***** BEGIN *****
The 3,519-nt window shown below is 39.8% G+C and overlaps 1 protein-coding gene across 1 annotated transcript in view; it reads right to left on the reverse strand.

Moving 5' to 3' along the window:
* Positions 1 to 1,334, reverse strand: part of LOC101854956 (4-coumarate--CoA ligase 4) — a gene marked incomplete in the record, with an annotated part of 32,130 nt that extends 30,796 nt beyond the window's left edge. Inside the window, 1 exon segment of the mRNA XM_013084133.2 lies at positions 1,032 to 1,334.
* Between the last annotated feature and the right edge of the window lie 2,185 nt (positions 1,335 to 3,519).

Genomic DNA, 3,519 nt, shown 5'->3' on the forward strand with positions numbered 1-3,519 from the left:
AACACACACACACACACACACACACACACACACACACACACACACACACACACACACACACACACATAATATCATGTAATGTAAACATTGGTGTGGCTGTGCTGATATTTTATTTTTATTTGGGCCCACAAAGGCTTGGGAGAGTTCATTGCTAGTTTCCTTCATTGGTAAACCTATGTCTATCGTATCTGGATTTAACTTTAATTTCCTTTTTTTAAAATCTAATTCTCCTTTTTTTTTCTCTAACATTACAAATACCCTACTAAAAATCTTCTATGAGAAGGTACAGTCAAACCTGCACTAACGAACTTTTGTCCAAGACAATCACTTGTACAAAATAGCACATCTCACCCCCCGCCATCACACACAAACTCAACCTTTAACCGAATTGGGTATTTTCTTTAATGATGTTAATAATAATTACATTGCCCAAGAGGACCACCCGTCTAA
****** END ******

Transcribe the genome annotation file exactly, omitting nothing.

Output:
The 3,519-nt window shown below is 39.8% G+C and overlaps 1 protein-coding gene across 1 annotated transcript in view; it reads right to left on the reverse strand.

Moving 5' to 3' along the window:
* Positions 1 to 1,334, reverse strand: part of LOC101854956 (4-coumarate--CoA ligase 4) — a gene marked incomplete in the record, with an annotated part of 32,130 nt that extends 30,796 nt beyond the window's left edge. Inside the window, 1 exon segment of the mRNA XM_013084133.2 lies at positions 1,032 to 1,334.
* Between the last annotated feature and the right edge of the window lie 2,185 nt (positions 1,335 to 3,519).

Genomic DNA, 3,519 nt, shown 5'->3' on the forward strand with positions numbered 1-3,519 from the left:
AACACACACACACACACACACACACACACACACACACACACACACACACACACACACACACACACATAATATCATGTAATGTAAACATTGGTGTGGCTGTGCTGATATTTTATTTTTATTTGGGCCCACAAAGGCTTGGGAGAGTTCATTGCTAGTTTCCTTCATTGGTAAACCTATGTCTATCGTATCTGGATTTAACTTTAATTTCCTTTTTTTAAAATCTAATTCTCCTTTTTTTTTCTCTAACATTACAAATACCCTACTAAAAATCTTCTATGAGAAGGTACAGTCAAACCTGCACTAACGAACTTTTGTCCAAGACAATCACTTGTACAAAATAGCACATCTCACCCCCCGCCATCACACACAAACTCAACCTTTAACCGAATTGGGTATTTTCTTTAATGATGTTAATAATAATTACATTGCCCAAGAGGACCACCCGTCTAA